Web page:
When this final punishment is announced, Ahab humbles himself and wears sackcloth and ashes. He does not come to repentance; it is not his sin that troubles him. No, the hard blow of Jehovah, as announced in Elijah’s prophecy, simply crushes him. He is broken. This reveals that the wickedness of Ahab and his house has not reached its culmination. It is not fully ripe. He still fears Jehovah’s judgments. The sin of Ahab’s house would become ripe in his son. For that reason the threatened extermination, the final punishment of Ahab and his house, is postponed until the next generation. Then the measure of iniquity will be full, and the time for final punishment will have arrived.

In other words, the passage teaches what is taught in all Scripture—that final punishment will be inflicted when the measure of iniquity is full. Thus it was with the flood. Thus it was with Sodom and Gomorrah. Thus it will be at the end of the world. The sign of the fullness of this measure of iniquity will be that the world will not be frightened and humbled anymore, even under the threats of severest punishment. Thus it was with the prediluvian world. Thus it was with Sodom. Thus, according to the Lord Jesus, it will be at the end of the world. People will continue to live unconcernedly, marrying and giving in marriage, even though a thousand Noahs are preachers of repentance and righteousness. Sin develops gradually and ripens along the historical, organic line of the development of the human race, and when it is fully ripe final punishment will be inflicted.

Another Illustration of the same truth is the example of Nineveh. We must consider the incident of Nineveh as historical fact. The chief significance of the book of Jonah is its prophetic character. Nineveh is typical of the world to whom the gospel will be preached after Christ has risen from the dead. Even as Jonah goes forth after his three days in the fish’s belly to preach the word of God to a people outside of Israel, so the risen Christ will go forth after a three day’s stay in the heart of the earth to preach the glad evangel to every nation. But that is not our consideration at present. We must view the matter as historical reality.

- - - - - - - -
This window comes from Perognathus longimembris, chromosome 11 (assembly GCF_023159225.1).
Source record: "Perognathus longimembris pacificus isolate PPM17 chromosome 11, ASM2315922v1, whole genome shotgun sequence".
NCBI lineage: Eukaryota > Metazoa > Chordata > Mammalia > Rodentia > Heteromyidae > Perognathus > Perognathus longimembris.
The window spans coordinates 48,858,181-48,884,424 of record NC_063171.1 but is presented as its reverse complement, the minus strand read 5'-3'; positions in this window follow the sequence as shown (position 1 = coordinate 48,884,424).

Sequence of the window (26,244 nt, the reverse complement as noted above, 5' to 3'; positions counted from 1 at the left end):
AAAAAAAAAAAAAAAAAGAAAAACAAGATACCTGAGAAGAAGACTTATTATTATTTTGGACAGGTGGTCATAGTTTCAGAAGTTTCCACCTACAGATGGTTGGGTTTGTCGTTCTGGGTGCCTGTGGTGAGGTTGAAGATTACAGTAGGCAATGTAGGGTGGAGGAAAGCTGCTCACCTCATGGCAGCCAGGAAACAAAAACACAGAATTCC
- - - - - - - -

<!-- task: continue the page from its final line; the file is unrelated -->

The wickedness of Nineveh is great, and because of this Jonah is sent to preach its destruction. Also here final punishment is preached: Jonah must announce extermination of Nineveh as a city. The question also in this case is whether Nineveh, as Sodom of old, is ripe for destruction. Jonah preaches, and Nineveh humbles itself. The announcement of punishment still terrifies its inhabitants. As in Ahab’s case, this is a sign that the time for final judgment is not yet ripe.

The destruction of the city is postponed for the while. Surely, not long afterward Nineveh is destroyed. But when Jonah preached against the city, the wickedness of its inhabitants had not reached its culmination. Hence the Lord’s final sentence is not executed. Nineveh’s example, like that of Ahab, assures us that final punishment will be inflicted only when the measure of iniquity is full. This filling of the measure of iniquity takes place only along the organic line of the development of the race, and even of individual tribes and families.

Other Supporting Passages

The significance of other passages of the word of God can hardly be disputed. It would overturn the entire structure of theology to maintain that God’s assumes an attitude of grace toward the wicked outside of Christ Jesus. The word of God assures us in strong, indubitably clear language that God hates the wicked, that his wrath is on them continually, and that his curse dwells in their habitations.

We read in Psalm 11:5, “The LORD trieth the righteous: but the wicked and him that loveth violence his soul hateth.” Notice the contrast in the text: “the righteous” is contrasted with “the wicked.” Over against “his soul hateth” stands “trieth.” The idea is that Jehovah may send afflictions to the righteous, but he does so in his grace, to prove, to try, to sanctify them. Even apparently evil things are a manifestation of his grace to the righteous.

It is different with the wicked. God’s constant attitude toward them is hatred. His soul hates them. He is filled with enmity against them. Whatever they may have in this life, the fact remains that Jehovah’s soul hates them. How the idea that grace in any sense can be forced into this text is a mystery to me.